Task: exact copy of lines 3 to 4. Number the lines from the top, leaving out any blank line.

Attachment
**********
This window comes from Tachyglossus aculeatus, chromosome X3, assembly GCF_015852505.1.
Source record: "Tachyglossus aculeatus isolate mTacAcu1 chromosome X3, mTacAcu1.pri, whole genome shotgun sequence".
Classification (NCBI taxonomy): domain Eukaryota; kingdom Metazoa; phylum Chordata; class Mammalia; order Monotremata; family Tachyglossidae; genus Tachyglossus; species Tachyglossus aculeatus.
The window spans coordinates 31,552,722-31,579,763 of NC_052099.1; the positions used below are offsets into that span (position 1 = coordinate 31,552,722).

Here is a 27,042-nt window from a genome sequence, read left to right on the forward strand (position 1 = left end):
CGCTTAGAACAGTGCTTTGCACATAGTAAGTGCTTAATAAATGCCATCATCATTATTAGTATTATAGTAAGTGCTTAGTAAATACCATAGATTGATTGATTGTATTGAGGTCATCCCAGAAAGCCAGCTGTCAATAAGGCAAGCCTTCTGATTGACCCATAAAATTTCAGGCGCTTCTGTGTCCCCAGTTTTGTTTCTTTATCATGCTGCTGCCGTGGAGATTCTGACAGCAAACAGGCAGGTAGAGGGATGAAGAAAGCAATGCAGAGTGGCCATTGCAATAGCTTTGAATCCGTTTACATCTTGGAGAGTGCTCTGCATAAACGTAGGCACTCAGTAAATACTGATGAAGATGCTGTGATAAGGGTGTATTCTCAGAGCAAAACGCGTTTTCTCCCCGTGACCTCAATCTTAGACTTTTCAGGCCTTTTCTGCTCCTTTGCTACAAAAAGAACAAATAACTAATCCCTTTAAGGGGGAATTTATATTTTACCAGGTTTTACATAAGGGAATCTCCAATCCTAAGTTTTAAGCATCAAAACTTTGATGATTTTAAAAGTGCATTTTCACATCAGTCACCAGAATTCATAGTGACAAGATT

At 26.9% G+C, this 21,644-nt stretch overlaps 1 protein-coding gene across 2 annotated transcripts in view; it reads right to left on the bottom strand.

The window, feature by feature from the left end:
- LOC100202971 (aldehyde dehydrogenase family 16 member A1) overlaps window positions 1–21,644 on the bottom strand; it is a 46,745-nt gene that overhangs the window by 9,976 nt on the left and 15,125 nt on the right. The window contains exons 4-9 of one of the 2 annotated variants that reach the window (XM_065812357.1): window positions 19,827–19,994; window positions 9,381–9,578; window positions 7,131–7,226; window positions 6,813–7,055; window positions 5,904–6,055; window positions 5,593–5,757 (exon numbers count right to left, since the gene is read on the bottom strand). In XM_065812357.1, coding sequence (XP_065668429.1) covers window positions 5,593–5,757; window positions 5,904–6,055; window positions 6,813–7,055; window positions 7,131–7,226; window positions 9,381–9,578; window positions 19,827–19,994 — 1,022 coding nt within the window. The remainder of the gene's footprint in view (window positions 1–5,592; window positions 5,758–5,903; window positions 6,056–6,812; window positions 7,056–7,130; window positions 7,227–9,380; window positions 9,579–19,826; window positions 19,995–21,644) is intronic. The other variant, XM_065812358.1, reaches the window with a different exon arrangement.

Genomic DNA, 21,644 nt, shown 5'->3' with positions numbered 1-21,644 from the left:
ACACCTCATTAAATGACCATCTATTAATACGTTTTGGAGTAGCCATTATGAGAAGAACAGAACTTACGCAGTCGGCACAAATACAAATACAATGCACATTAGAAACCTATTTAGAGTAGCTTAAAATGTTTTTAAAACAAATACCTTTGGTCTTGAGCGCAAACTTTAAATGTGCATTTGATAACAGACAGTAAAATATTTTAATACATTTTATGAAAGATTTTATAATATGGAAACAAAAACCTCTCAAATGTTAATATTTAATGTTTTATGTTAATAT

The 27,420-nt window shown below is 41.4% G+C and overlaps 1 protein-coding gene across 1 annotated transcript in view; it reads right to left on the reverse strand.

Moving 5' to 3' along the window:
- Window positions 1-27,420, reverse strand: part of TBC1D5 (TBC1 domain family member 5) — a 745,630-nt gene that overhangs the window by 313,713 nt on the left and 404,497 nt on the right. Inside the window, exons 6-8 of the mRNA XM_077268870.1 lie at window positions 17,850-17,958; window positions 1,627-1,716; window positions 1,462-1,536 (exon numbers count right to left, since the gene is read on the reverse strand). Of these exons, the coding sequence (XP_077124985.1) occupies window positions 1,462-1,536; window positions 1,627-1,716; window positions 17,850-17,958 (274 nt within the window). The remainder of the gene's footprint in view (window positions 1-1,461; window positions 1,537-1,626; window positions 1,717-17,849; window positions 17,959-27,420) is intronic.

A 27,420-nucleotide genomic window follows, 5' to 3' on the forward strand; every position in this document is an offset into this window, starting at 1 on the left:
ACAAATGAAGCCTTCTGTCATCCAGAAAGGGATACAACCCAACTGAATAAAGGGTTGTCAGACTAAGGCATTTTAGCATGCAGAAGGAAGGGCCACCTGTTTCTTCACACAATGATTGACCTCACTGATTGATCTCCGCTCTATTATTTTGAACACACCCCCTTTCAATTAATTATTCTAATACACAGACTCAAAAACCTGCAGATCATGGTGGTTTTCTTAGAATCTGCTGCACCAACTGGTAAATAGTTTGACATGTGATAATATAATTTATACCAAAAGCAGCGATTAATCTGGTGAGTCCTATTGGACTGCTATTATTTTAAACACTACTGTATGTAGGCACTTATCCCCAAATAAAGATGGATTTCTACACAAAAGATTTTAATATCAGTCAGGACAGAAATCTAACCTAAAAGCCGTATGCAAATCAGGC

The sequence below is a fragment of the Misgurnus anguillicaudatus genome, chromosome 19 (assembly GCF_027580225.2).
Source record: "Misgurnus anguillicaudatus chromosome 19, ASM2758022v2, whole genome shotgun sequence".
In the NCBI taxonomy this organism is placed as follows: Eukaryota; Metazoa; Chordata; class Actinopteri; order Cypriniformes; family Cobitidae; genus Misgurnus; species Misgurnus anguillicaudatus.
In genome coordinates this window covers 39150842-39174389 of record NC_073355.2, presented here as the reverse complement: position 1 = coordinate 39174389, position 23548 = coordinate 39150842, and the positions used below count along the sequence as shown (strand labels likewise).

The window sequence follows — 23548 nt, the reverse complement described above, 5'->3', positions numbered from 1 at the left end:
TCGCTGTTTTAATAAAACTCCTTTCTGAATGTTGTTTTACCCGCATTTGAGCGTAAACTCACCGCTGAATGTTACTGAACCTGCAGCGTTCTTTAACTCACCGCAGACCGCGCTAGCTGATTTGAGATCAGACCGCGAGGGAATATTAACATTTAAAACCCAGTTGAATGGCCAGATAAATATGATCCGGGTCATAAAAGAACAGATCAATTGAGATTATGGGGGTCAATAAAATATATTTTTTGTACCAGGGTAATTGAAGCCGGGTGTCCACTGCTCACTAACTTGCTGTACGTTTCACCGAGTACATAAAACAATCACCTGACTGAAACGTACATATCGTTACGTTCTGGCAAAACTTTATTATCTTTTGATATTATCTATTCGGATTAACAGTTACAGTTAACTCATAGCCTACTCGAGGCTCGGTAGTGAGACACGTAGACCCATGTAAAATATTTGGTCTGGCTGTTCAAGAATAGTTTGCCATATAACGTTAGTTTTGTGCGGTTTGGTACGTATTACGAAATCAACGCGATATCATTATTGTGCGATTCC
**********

Classification (NCBI taxonomy): domain Eukaryota; kingdom Metazoa; phylum Chordata; class Mammalia; order Monotremata; family Tachyglossidae; genus Tachyglossus; species Tachyglossus aculeatus.
The window spans coordinates 31,552,722-31,579,763 of NC_052099.1; the positions used below are offsets into that span (position 1 = coordinate 31,552,722).